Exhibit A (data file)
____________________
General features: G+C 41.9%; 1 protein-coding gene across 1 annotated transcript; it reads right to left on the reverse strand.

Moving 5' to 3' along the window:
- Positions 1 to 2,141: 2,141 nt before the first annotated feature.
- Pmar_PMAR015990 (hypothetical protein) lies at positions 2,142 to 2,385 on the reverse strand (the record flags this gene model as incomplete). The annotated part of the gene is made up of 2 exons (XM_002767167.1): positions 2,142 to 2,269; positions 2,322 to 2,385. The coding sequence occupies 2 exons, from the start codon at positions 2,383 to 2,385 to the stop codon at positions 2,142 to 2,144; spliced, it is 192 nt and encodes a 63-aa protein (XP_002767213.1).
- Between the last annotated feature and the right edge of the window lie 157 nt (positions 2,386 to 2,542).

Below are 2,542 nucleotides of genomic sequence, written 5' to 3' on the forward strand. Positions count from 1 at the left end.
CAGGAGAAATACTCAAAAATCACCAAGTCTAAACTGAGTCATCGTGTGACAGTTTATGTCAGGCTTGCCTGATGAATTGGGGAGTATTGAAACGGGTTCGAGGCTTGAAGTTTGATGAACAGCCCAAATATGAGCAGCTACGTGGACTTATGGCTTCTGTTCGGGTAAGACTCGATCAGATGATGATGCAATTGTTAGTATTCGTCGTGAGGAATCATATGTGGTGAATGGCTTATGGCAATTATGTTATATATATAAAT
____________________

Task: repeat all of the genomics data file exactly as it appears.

General features: G+C 41.9%; 1 protein-coding gene across 1 annotated transcript; it reads right to left on the reverse strand.

Moving 5' to 3' along the window:
- Positions 1 to 2,141: 2,141 nt before the first annotated feature.
- Pmar_PMAR015990 (hypothetical protein) lies at positions 2,142 to 2,385 on the reverse strand (the record flags this gene model as incomplete). The annotated part of the gene is made up of 2 exons (XM_002767167.1): positions 2,142 to 2,269; positions 2,322 to 2,385. The coding sequence occupies 2 exons, from the start codon at positions 2,383 to 2,385 to the stop codon at positions 2,142 to 2,144; spliced, it is 192 nt and encodes a 63-aa protein (XP_002767213.1).
- Between the last annotated feature and the right edge of the window lie 157 nt (positions 2,386 to 2,542).

Below are 2,542 nucleotides of genomic sequence, written 5' to 3' on the forward strand. Positions count from 1 at the left end.
CAGGAGAAATACTCAAAAATCACCAAGTCTAAACTGAGTCATCGTGTGACAGTTTATGTCAGGCTTGCCTGATGAATTGGGGAGTATTGAAACGGGTTCGAGGCTTGAAGTTTGATGAACAGCCCAAATATGAGCAGCTACGTGGACTTATGGCTTCTGTTCGGGTAAGACTCGATCAGATGATGATGCAATTGTTAGTATTCGTCGTGAGGAATCATATGTGGTGAATGGCTTATGGCAATTATGTTATATATATAAAT